Dead whale removed from Heeia Kea harbor

Whale carcass attracting sharks, drawing near to Kualoa shores
HPU biology professor Kristi West goes into the whale to take samples
HPU biology professor Kristi West goes into the whale to take samples

Work crews removed the carcass of a dead sperm whale from Heeia Kea Small Boat Harbor Saturday.

The remains of the 55-foot whale was towed to the harbor Friday evening. Work to remove it began shortly after dawn Saturday.

Out in the open ocean, a whale carcass attracted sharks. At Heeia Kea, it attracted onlookers who could bear the smell.

"We're looking for sharks following it," said Aulani Partika, who came with her family, including two children Friday night. "we're looking for some educational fun. So it's pretty cool."

We asked Partika's four-year-old son, Colby, what it smelled like. "Stinky," he replied.

"We were standing in the wrong place for a little while," said Tatiana Fox of Kapolei, who came with her family Saturday morning. "We were getting the draft of the decomposing of the whale."

But the whale was an attraction for researchers, including Kristi West, an assistant professor of biology at Hawaii Pacific University. At one point, she stepped into the whale's midsection to get samples.

West determined the whale had been dead for "several weeks, so he's certainly been dead a while. So that limits what we can learn from him, but it's still an opportunity to collect samples from Hawaii sperm whales."

According to West, getting samples is a rare opportunity.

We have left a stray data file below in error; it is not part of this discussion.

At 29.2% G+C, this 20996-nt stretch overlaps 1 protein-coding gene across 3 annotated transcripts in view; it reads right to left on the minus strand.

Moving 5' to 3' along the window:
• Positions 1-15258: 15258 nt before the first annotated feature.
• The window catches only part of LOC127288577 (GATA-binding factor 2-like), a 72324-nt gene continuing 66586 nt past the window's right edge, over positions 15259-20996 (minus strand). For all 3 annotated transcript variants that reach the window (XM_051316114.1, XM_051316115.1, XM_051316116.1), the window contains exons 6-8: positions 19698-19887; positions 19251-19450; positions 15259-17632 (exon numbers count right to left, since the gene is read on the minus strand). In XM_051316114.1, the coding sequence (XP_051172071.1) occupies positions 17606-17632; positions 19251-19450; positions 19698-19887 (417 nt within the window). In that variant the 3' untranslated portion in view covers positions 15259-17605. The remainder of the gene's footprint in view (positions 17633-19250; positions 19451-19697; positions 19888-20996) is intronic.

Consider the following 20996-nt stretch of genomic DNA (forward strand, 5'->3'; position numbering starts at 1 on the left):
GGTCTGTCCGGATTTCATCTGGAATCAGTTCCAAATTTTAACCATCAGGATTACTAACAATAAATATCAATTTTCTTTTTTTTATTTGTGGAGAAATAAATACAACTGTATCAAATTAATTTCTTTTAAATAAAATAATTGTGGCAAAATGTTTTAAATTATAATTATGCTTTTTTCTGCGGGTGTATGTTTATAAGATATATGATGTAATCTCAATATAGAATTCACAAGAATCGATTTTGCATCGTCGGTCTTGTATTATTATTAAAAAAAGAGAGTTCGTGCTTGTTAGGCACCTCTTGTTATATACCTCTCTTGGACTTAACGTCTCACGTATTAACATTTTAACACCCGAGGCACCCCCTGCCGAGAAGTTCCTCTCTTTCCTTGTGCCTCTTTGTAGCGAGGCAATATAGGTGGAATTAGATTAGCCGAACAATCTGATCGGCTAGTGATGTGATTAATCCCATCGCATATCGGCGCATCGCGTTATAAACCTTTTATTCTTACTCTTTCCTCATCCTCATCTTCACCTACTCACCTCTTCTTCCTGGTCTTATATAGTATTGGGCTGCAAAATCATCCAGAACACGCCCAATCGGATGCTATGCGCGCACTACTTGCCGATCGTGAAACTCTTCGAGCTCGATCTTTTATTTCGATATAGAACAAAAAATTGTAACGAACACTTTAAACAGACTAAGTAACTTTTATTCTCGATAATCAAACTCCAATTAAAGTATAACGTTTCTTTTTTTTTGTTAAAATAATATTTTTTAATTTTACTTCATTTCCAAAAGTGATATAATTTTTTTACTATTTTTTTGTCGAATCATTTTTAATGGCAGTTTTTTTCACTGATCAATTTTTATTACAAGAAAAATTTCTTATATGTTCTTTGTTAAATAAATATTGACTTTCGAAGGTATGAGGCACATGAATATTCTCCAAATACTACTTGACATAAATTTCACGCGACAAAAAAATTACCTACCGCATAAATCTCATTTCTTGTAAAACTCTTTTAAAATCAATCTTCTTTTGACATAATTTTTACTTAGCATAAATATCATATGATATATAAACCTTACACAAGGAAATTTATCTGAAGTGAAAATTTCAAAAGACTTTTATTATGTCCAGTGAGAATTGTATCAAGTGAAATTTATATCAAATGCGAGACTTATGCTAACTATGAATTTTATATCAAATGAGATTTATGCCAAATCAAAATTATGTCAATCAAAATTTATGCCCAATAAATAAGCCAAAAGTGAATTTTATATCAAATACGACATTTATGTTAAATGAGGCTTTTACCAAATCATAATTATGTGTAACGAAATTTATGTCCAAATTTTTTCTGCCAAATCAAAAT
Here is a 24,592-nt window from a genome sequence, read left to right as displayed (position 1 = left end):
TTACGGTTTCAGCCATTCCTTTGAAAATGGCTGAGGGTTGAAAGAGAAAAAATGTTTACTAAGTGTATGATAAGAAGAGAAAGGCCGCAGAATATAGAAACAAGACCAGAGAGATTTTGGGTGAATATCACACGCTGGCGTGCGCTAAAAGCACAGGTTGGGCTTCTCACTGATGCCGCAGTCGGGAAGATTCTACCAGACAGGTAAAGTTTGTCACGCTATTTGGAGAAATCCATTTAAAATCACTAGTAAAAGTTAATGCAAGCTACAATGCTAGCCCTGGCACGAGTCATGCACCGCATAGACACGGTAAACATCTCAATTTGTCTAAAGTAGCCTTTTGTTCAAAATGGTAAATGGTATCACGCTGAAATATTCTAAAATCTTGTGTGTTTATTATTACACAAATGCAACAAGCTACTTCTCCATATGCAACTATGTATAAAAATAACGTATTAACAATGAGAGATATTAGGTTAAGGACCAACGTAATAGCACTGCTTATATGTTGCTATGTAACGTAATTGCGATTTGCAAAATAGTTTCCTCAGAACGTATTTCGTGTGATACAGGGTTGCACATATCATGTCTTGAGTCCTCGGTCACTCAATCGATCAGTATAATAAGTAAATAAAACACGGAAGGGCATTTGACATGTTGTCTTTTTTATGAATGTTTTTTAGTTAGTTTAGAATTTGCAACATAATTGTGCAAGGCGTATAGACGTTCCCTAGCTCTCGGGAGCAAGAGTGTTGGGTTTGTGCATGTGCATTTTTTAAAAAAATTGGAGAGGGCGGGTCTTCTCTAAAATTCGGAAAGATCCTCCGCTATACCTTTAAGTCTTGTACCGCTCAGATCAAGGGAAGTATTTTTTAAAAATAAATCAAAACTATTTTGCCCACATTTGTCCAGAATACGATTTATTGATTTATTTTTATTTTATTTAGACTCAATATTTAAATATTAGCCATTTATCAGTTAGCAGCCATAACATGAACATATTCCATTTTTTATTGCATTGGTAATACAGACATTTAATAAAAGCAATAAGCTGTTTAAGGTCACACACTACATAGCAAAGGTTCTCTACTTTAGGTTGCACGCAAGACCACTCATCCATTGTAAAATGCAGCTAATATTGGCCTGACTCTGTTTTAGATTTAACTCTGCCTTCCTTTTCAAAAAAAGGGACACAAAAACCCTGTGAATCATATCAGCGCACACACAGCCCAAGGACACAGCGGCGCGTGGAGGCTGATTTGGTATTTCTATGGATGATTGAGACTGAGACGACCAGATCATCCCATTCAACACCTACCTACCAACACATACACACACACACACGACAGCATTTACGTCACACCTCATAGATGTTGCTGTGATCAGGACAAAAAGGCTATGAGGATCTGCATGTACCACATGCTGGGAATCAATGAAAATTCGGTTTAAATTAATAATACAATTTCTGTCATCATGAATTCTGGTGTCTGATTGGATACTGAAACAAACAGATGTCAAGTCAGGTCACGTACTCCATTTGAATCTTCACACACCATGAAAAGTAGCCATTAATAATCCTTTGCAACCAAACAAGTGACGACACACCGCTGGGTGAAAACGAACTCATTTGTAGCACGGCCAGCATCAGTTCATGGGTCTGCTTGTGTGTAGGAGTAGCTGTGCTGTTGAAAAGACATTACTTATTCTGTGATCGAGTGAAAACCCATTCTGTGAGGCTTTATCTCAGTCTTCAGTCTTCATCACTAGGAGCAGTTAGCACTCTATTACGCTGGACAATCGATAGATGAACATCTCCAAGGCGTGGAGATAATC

"Certainly these sperm whales are found really far offshore, really logistically difficult to follow and study with a boat, so the chance to actually get some samples from an animal like this, we're gonna take advantage of that and get to learn what we can," she said.

The carcass was first spotted about a day or so ago some four miles off Kaneohe Bay. Winds and currents brought it to a spot about 200 yards offshore of Kualoa Regional Park, near Chinaman's Hat.

John Morgan, president of Kualoa Ranch, went out on his standup paddleboard and took some photos of the whale as it floated offshore.

"Decomposing," he said about the carcass. "There was a little bit of the guts sticking out of it, but I didn't get close enough to touch it."

The state quickly took action to keep the carcass from washing ashore.

"When these animals land on shore it's obviously very smelly," said David Schofield with the National Oceanic and Atmospheric Administration. "It costs a lot of money to remove them. In many cases, we can't remove them if they're stuck on a reef or stuck in an area that's not accessible with heavy equipment."

"We were lucky in that it didn't get into shallower water near Chinaman's Hat," said William Aila, chairman of the state Department of Land and Natural Resources. "If it had grounded there, it literally would have taken weeks to get it off of the reef there."

Aila estimated the cost of the whale carcass removal at between five and ten thousand dollars. Still, he said, it would have cost far more if it had become stranded on a reef or on a remote shoreline.

Aila also defended the decision to tow the carcass to shore, rather than taking it out to sea. "If we had taken it 20 miles out to sea and let it go, it would have ended back up on shore at Kualoa, or possibly the Haleiwa side of the island," he said.

"Towing it back out to sea is not a good choice because the weather is changing with Kona winds coming up, and it would probably come back into shore again," said Randy Cates, who piloted the small boat that brought the whale in Friday.

The whale was taken to the Waimanalo Gulch Landfill, where it will be buried.

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